The interior is basically exactly what could be expected from a model in this class. It is all black and not painted, but just molded in black plastic. What is more important, it seems to be very well molded and accurate. It even comes with separate seat belts, all though they are vinyl – ironically, a strategy used on some MR models for over 5 large bills.
The doors do not have windows, which does not bother me the slightest bit. What bugs me are the hinges. They are not doglegs and do not look bad, but restrict how much you can open the doors. This is not as bad as on the Maisto’s Gallardo for example, but not as good as on the ancient Bburago F40 either.
Where this model absolutely shines, even at this race and play level, is the engine. I have held the BBR version in my hands, but seen the MR one only in pictures. This little $37 model makes the engine compartments of both the BBR and MR models laughable. The engine lid also fits so tight, that I had hard time opening it. Almost zero panel gaps.
Speaking of opening panels, the biggest fail on this model is the way the front hood opens. I can kind of understand the reasoning behind the position of the dogleg hinges, resulting in the ridiculous way the hood opens, but it is still hideous looking when open. Personally I don’t care much as you can’t see it if kept closed without creating the issues the Hot Wheels Italia has due to the “better” location of the hinges. And let’s face it – the $500 resins don’t open at all.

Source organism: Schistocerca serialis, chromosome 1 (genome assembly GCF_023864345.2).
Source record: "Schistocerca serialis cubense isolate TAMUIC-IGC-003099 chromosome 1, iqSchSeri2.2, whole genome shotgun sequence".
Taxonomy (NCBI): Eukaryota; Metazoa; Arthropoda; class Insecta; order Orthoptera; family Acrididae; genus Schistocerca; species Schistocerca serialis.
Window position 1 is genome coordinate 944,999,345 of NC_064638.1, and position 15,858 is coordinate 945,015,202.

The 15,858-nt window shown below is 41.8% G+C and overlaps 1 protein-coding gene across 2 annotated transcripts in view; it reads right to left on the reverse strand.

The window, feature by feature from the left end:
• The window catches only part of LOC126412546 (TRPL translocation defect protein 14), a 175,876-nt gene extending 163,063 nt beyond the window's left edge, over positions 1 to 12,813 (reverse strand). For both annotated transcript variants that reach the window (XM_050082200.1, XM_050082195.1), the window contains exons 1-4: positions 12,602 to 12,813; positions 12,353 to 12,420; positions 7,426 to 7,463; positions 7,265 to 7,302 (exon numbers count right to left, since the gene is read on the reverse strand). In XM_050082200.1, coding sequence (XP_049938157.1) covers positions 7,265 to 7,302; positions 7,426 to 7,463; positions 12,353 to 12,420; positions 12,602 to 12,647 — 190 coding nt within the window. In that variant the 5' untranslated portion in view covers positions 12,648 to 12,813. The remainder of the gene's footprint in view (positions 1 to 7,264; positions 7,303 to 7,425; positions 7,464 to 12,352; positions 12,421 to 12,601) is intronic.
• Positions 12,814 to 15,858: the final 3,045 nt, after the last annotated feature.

This little solution for attaching the separate chin spoiler (plastic) may be just fine for most, as it is not seen when the model is displayed, but irks me greatly as a modifier.
It is amazing how well the model displays next to an Elite for example.
Going back to the offset issue, when compared to the Elite Italia, it looks way better than the overly pushed out wheels on the Elite.
When put in a display case with other models, two things jump at you. It is a little darker red than the usual Rosso Corsa that most Ferrari models are mode in (or close to). The other thing is that all though not quite as refined and not as detailed as the Elites around it, it looks more “authentic”. It is hard to explain. A lot like the Kyosho and CMC 250 GTO’s – The CMC one is more detailed, but the Kyosho looks more “right”. Same way this 488 looks a lot more “correct” and natural than the 430 and 458 Elites.
Overall this is a great model without even going into the cost. But once the low price is taken into consideration, it is an absolute hit. I can expect the Signature to be not much different other than better finished interior and some photo-etched emblems, but it would naturally make it the better choice.
On a side note, this model is a great base for mods. With the right touches the interior will come to life and the overall appearance will rival any resin model. Too bad there is pretty much nothing that could be done about the front hood, but I would just keep it closed. After all, there is nothing to be seen in there anyway. As a conclusion, if everything is taken into account – price, availability, execution, fit, finish etc., the model is 10 out of ten and I can recommend it to anyone.